Whew. I just got back from Clojure/conj and boy, is my brain tired.
I’l be doing a more detailed and code-oriented post with Milt Reder on the Yet Analytics blog this week, but I need to do a brain dump beofre I brainsplode.
So, getting the fanboy stuff out of the way: I got to shake Rich Hickey’s hand and thank him for all the work that went into Clojure and Datomic, i.e., the stuff that made programming fun again for me. So that was fun. This was at the conference party at the Crime Museum, which was a joy and a wonderful place for a party.
On the way home this afternoon I was asked to explain Clojure’s reify macro, and apparently I did quite well, as an “Aha!” moment resulted. So I shall endeavour to explain reify here in the hope that such a moment might be available to others.
Reify derives from the Latin res, or “thing.” So reify fundamentally means “make a thing out of….
Protocols and Datatypes
Clojure protocols are similar to Java interfaces: They define a set of methods/functions purely by their signatures without providing implementation details. Declaring that a class implements an interface (in Java) or that a record implements a protocol (in Clojure) is a contract that specifies that the given class or record, in order to be valid, will provide concrete implementations of those methods/functions.
But sometimes we don’t need a reusable entity with reusable implementations that we can instantiate willy-nilly; sometimes we just need a thing that implements those methods.
In Java, anonymous inner classes can fulfill this purpose. In Clojure, we have reify.
That Nameless Thing
OK, it’s not really going to be nameless… let’s say we have a putative protocol as follows:
I have to start this post by saying I’ve been a dogmatic Vim partisan since the 1990’s, when I started using vi on the Solaris and Irix boxen I had access to, and then on my own machines when I got started with Linux in 1994.
I flamed against Emacs on Usenet, called it all the epithets (Escape Meta Alt Ctrl Delete, Eight Megs And Constantly Swapping (8 megs was a lot then), Eventually Mangles All Computer Storage)… I couldn’t stand the chord keys and lack of modality.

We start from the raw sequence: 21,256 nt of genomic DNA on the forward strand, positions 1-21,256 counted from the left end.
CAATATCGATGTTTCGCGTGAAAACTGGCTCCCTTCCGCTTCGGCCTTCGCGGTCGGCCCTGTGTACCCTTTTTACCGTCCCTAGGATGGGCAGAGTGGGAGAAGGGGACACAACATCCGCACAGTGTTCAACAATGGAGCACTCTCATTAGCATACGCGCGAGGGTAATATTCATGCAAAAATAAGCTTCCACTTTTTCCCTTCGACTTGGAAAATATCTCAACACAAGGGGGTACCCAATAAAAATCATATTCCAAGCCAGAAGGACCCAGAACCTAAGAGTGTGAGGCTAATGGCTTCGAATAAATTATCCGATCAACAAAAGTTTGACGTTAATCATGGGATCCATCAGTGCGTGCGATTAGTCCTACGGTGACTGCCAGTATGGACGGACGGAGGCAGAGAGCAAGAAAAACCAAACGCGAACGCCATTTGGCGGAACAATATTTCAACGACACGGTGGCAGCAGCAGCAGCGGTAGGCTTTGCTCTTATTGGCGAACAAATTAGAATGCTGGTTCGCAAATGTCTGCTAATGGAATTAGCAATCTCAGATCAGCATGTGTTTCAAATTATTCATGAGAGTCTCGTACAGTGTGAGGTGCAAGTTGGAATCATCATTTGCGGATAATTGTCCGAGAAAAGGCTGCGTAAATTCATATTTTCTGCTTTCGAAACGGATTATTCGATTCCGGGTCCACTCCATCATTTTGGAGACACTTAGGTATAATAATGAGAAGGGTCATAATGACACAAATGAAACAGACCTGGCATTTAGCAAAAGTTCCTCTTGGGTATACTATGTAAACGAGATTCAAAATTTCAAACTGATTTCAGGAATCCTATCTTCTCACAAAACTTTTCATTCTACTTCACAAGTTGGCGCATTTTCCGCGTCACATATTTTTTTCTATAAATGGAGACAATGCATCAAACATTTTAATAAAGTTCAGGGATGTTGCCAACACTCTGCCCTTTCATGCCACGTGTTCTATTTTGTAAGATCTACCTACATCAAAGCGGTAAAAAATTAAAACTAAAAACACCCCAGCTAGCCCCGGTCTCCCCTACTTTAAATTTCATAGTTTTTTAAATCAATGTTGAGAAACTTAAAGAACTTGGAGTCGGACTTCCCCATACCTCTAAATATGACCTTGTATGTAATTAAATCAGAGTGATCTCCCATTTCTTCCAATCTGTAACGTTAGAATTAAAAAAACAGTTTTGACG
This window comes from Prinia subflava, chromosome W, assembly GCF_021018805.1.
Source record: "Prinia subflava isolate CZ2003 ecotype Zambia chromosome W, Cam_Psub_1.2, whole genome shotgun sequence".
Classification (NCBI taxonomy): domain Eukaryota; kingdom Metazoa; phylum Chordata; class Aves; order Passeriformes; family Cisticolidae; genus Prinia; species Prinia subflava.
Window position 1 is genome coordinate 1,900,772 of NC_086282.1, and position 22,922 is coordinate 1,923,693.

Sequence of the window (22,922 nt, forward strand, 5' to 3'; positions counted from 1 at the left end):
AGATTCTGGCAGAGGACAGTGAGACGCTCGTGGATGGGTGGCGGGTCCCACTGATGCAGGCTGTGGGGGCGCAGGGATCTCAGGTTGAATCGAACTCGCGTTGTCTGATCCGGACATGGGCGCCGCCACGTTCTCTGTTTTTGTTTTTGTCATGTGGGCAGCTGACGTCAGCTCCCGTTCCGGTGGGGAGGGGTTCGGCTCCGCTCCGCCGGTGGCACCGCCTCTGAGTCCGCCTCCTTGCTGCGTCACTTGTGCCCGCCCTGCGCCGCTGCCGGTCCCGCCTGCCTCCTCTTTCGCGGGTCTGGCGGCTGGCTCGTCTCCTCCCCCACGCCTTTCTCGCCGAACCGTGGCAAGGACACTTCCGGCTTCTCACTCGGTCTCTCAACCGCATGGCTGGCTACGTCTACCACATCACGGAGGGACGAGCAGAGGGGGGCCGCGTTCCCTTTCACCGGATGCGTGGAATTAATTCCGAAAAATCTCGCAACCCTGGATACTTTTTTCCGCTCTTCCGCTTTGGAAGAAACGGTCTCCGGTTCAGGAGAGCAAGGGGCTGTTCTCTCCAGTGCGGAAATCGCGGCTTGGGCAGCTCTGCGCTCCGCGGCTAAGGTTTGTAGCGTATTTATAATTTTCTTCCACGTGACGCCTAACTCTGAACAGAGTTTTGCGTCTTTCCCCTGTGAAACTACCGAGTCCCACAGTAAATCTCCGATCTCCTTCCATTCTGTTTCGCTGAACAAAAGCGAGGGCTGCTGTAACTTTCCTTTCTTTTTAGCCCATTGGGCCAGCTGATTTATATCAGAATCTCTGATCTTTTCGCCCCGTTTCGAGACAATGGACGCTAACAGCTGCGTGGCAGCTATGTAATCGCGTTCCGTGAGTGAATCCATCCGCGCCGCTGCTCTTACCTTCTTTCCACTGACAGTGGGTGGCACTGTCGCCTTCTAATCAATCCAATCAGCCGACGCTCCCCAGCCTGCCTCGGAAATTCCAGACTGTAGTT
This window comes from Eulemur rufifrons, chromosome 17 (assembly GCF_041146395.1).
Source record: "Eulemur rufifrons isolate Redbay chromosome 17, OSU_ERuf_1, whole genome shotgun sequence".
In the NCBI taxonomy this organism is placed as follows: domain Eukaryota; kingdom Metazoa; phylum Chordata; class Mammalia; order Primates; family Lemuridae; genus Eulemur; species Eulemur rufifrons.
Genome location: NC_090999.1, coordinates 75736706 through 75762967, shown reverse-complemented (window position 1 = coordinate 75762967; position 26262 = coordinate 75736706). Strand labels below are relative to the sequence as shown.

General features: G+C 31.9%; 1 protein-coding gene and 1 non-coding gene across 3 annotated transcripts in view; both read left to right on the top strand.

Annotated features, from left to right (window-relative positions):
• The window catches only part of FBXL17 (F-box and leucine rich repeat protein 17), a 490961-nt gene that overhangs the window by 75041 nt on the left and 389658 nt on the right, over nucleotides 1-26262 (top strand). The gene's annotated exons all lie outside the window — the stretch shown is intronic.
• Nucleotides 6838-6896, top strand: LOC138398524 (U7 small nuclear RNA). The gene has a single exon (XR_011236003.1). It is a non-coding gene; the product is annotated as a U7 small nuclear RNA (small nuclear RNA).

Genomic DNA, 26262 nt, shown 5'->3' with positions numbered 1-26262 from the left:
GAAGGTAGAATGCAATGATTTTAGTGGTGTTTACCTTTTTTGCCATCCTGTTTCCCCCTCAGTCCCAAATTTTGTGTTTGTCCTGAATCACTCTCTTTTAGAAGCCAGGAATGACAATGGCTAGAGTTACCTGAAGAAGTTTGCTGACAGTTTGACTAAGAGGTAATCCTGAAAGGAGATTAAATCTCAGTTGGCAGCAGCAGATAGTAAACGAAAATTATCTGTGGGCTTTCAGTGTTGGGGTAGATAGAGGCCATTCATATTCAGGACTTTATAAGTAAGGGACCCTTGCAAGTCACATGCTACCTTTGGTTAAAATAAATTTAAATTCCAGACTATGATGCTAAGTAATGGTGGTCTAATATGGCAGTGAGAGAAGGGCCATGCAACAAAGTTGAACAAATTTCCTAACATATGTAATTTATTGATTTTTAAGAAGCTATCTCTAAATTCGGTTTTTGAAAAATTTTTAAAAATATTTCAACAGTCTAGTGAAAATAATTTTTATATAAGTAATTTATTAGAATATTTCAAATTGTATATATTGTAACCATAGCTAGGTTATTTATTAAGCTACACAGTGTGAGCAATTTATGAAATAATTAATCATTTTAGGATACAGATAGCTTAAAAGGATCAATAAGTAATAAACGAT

Even once I got heavily into Lisp I still tried to stick with Vim, or tried LightTable, or Atom, or SublimeText. But then one day I hit a wall and Emacs (plus cider-mode and slime and a few other packages) was the obvious solution. Now I’m out there evangelizing Emacs (I’m writing this post in the Markdown major mode plus some helpful minor modes) and I figure I’d offer some advice for those looking to convert to the Church of Emacs.
I’m sitting in the first session of the Code.org K-5 PD
It’s my first time in Las Vegas. We went to In-N-Out Burger (required if I
travel out west), and I hit a $2k jackpot on penny slots. Not bad. And now
we’re getting an overview of the K-5 Code.org curriculum. It’s pretty exciting.
I learned to code when I was 5. Learning BASIC on a TI 99/4A. This is pretty much
my first computer:
It’s August 19th, the day we remember why the lucky stiff’s poignant departure
from the internet. ruby-jokes would hate to
part with the Whyday tradition of hacking on something just for fun and releasing
it into the wild.
So it’s with great ambivalence we announce whynot,
a gem that does irresponsible things because… why not?
whynot is for when you really just don’t care. It started as a single monkey-patch
to Kernel, called maybe. maybe takes a block, and may or may not yield the
result. So for instance:
About half the time, this will return 6. The other half, nil.
About three minutes after I pushed whynot to Github, Micah Gates
added some kernel methods that allowed for a little more specificity: mostly,